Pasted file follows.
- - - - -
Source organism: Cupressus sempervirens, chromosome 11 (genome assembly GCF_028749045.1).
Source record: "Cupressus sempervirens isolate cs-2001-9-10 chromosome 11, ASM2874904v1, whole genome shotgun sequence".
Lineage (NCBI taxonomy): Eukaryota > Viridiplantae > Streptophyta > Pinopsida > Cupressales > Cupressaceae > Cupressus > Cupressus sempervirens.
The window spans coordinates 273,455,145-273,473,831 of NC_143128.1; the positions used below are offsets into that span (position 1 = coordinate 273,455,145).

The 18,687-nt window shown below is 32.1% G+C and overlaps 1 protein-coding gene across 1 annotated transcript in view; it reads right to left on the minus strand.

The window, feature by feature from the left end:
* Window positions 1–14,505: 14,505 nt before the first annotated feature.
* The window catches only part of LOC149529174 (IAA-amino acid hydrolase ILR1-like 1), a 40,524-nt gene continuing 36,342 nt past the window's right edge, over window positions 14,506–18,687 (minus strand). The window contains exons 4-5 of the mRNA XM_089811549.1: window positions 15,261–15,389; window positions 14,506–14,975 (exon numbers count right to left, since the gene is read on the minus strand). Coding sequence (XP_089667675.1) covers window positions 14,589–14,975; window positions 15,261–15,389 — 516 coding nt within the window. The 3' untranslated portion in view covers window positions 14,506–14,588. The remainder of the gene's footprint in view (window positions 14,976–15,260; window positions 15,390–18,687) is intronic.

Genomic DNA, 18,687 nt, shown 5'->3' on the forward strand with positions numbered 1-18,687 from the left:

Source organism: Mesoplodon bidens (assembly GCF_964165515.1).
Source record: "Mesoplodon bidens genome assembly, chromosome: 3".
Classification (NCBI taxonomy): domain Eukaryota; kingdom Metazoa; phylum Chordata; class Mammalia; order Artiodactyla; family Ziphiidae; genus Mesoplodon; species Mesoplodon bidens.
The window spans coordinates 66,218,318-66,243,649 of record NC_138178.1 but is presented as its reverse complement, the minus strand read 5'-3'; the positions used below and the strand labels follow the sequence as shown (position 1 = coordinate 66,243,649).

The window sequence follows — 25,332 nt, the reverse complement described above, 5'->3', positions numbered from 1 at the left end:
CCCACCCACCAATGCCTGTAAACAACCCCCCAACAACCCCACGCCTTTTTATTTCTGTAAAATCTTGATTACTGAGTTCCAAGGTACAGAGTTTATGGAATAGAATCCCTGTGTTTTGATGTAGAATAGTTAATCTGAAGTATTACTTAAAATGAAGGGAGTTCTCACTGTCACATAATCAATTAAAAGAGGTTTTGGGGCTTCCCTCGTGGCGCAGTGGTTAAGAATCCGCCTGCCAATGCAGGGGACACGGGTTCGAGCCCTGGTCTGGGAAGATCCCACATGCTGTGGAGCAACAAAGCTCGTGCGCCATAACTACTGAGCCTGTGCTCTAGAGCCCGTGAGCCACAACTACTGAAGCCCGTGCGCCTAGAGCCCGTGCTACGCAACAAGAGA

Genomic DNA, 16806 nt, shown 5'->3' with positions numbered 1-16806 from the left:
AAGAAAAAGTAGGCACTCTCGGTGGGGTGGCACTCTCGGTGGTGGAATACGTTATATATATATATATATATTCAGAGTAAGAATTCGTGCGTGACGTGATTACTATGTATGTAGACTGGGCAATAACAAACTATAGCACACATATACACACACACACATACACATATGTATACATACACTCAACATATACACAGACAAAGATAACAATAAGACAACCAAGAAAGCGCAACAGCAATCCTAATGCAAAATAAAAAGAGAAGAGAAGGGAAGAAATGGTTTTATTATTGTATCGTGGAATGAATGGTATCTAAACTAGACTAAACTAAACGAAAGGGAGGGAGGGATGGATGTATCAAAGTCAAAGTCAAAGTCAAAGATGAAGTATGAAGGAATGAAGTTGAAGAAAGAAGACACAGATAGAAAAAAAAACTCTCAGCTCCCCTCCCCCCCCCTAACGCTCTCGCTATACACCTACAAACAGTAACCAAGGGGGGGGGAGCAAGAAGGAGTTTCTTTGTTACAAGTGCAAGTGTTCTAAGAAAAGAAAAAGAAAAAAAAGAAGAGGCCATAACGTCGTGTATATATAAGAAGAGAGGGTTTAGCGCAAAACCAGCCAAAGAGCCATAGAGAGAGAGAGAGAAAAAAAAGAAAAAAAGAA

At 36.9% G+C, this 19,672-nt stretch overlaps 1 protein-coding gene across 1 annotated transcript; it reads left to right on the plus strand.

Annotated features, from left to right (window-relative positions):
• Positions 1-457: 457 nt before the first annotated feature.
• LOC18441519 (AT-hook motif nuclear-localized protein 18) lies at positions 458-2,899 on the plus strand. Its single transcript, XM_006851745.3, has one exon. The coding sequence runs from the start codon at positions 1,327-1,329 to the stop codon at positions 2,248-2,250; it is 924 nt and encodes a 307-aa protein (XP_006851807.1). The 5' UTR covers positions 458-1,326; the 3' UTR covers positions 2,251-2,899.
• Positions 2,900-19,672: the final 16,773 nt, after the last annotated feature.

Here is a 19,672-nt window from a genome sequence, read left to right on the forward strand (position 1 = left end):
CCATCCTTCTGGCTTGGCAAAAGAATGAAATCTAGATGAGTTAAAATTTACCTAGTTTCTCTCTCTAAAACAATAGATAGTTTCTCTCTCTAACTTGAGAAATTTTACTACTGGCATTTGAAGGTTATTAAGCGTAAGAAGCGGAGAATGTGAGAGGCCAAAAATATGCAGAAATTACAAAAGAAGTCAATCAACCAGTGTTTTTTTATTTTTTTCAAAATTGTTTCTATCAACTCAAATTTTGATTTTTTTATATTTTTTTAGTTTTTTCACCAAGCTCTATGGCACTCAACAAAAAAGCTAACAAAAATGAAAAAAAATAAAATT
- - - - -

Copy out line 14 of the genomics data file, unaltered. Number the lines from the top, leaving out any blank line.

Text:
The window sequence follows — 25,332 nt, the reverse complement described above, 5'->3', positions numbered from 1 at the left end: